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How to Store Values in HTML5 Local Storage

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HTML5 local storage makes it possible to store values in the browser which can survive the browser session, just like cookies. Local storage also makes it possible to send events between browser windows. A very useful feature.

Local storage is a new specification in HTML. It is not actually part of the HTML5 specification, but it is born around the same time, and is often referred to as being part of the new HTML platform (which is HTML5). Therefore I include the description of local storage in the HTML5 tutorial.

Here is a list of the topics covered:


Local Storage Basics

Local storage offers a simple key - value store, like a hash table or dictionary object. Local storage comes in two versions:

  1. Session Storage
  2. Local Storage

Session storage is available inside the same browser window for as long as the window is open. When the browser window is closed, the session storage associated with that window is deleted. Multiple windows from the same origin (URL) cannot see each others session storage. Popup windows opened from the same window can see session storage, and so can iframes inside the same window.

Local storage is available in the browser to all windows with the same origin (domain). Data stored in the local storage is also available after the window has been closed. The next time a window is opened and loads the page from the same origin, the page can access the stored values there again.


sessionStorage + localStorage

The session storage and local storage are accessed via these two globally available JavaScript objects:

  • sessionStorage
  • localStorage

The sessionStorage object and localStorage object are accessed in the same way. It is only they life span and visibility of the data stored that is different.

You can set properties on the sessionStorage and localStorage object just like with a normal JavaScript object. Here is an example:

 

sessionStorage.myProperty = "Hello World";

localStorage.myProperty   = "Hello World";

The first line of this code example sets the session storage property myProperty to the value Hello World. The second line sets the local storage property myProperty to the value Hello World.

You can only store strings in the session and local storage properties. Nothing else. If you need to store JavaScript objects, you will have to convert them to a JSON string first.

You delete a session or local storage property like this:

delete sessionStorage.myProperty;

delete localStorage.myProperty;

You can also use the following three methods to access properties in the session or local storage:

sessionStorage.setItem    ('propertyName', 'value');
sessionStorage.getItem    ('propertyName');
sessionStorage.removeItem ('propertyName');

localStorage.setItem      ('propertyName', 'value');
localStorage.getItem      ('propertyName');
localStorage.removeItem   ('propertyName');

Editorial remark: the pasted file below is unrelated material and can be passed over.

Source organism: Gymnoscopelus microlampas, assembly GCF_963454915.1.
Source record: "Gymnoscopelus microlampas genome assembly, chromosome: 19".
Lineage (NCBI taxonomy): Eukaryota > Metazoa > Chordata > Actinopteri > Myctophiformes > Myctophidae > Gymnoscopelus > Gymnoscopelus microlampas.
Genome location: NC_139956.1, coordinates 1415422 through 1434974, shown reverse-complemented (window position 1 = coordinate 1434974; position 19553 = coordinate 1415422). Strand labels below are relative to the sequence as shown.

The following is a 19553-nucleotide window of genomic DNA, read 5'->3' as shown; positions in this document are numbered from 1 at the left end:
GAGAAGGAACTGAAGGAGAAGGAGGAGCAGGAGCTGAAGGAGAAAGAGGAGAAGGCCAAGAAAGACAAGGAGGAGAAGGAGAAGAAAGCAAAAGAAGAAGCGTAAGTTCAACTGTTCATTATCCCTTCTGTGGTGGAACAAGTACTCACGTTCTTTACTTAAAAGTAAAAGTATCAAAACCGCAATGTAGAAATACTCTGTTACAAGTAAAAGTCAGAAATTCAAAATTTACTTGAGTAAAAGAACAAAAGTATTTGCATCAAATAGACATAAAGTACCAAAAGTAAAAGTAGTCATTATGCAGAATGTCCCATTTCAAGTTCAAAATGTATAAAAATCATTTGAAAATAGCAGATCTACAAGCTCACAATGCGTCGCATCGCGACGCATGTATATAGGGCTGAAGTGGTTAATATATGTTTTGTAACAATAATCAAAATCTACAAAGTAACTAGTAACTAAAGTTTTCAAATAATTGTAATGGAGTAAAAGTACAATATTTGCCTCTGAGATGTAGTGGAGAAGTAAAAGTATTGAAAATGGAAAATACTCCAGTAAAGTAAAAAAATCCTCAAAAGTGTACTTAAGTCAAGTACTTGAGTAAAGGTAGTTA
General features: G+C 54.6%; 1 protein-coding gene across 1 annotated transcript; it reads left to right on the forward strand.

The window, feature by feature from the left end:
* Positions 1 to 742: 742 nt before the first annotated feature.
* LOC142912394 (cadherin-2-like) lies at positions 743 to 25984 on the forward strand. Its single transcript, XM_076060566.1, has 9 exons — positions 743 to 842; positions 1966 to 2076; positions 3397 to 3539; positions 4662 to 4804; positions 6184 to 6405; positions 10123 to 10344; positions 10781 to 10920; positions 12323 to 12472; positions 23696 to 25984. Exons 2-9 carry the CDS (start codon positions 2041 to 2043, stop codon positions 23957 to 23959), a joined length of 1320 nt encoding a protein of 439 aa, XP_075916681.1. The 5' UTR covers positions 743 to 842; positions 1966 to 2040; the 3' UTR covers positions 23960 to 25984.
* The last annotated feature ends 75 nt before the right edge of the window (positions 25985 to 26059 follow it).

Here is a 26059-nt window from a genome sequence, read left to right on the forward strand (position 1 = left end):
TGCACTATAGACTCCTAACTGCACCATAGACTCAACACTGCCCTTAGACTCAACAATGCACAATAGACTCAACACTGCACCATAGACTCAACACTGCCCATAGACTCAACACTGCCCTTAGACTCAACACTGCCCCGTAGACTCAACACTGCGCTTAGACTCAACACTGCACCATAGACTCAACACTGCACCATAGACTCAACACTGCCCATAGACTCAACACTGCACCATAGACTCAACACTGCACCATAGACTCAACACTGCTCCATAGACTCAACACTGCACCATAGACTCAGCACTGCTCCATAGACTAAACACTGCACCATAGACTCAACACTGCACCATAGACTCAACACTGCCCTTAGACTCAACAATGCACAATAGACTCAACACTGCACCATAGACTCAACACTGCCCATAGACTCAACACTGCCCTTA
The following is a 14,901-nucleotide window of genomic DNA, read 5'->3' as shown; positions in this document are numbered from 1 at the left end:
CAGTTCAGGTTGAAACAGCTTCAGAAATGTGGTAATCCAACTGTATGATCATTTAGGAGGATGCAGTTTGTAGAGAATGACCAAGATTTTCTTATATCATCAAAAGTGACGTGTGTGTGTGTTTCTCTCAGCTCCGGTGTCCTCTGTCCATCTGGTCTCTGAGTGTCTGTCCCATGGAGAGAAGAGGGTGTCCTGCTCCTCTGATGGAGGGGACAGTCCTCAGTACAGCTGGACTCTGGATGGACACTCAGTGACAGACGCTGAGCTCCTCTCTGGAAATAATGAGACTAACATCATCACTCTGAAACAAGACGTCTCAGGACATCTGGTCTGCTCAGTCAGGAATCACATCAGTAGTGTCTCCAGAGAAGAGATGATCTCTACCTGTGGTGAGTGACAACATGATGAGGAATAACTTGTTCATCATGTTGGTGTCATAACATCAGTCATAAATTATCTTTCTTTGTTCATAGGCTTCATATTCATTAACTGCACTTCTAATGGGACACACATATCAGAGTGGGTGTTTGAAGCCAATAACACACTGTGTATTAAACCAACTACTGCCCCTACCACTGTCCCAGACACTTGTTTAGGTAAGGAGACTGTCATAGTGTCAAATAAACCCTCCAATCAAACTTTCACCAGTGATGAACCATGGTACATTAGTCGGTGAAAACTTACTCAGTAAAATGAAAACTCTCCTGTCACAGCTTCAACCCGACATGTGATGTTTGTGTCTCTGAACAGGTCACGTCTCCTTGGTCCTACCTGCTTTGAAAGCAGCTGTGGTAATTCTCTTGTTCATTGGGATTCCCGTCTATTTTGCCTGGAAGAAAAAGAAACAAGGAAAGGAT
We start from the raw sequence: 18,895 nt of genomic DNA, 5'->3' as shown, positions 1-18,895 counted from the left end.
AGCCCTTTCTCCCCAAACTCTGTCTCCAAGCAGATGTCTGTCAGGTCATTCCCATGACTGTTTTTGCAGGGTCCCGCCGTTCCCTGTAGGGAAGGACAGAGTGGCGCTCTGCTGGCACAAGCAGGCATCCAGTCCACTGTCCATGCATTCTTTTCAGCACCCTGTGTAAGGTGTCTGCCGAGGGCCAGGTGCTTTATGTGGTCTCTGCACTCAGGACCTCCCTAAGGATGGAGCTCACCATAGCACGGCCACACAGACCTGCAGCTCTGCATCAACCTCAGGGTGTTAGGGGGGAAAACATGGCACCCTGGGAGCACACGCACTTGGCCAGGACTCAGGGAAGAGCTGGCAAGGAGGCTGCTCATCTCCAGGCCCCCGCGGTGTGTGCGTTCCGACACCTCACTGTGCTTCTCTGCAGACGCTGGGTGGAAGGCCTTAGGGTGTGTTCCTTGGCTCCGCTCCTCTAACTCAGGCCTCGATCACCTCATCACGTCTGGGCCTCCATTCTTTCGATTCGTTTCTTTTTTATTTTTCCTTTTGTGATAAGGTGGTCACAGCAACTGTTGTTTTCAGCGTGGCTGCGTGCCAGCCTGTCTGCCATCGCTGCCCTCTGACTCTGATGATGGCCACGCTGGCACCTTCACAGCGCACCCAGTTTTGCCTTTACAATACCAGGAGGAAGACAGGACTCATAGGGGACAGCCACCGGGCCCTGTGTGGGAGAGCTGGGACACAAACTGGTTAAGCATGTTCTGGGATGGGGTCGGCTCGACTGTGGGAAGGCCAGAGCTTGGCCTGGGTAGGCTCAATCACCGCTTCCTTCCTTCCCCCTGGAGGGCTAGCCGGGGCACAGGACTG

These methods also only allow string values.


Iterating Keys in the Local Storage

You can iterate the keys (property names) of the key - value pairs stored in the session or local storage, like this:

for(var i=0; i < sessionStorage.length; i++){

    var propertyName = sessionStorage.key(i);

    alert(  i + " : " + propertyName + " = " +
            sessionStorage.getItem(propertyName));
}

The sessionStorage.length property returns the number of properties stored in the sessionStorage object.

The function key() returns the property name (or key name) of the property with the index passed as parameter to the function.


Storage Events

The storage objects fire events which your appliation can listen for. A storage event is fired when you insert, update or delete a session or local storage property.

The storage event is only emitted in other browser windows than the one that inserted, updated or deleted the session or local storage objects.

For session storage this means that events are only visible in pop up windows and iframes.

For local storage, events are visible to all other windows open with the same origin, including pop up windows and iframes.

 


Attaching a Storage Event Listener

Attaching an event listener to a storage object is done like this:

function onStorageEvent(storageEvent){

    alert("storage event");
}

window.addEventListener('storage', onStorageEvent, false);

The function onStorageEvent() is the event handler function.

The addEventListener() function call attaches the event handler function to storage events.

The storageEvent event object passed to the event handler function looks like this:

StorageEvent {
    key;          // name of the property set, changed etc.
    oldValue;     // old value of property before change
    newValue;     // new value of property after change
    url;          // url of page that made the change
    storageArea;  // localStorage or sessionStorage,
                  // depending on where the change happened.
}

You can access this storage event object from inside the event handler function.

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Topics:

Published at DZone with permission of Jakob Jenkov. See the original article here.

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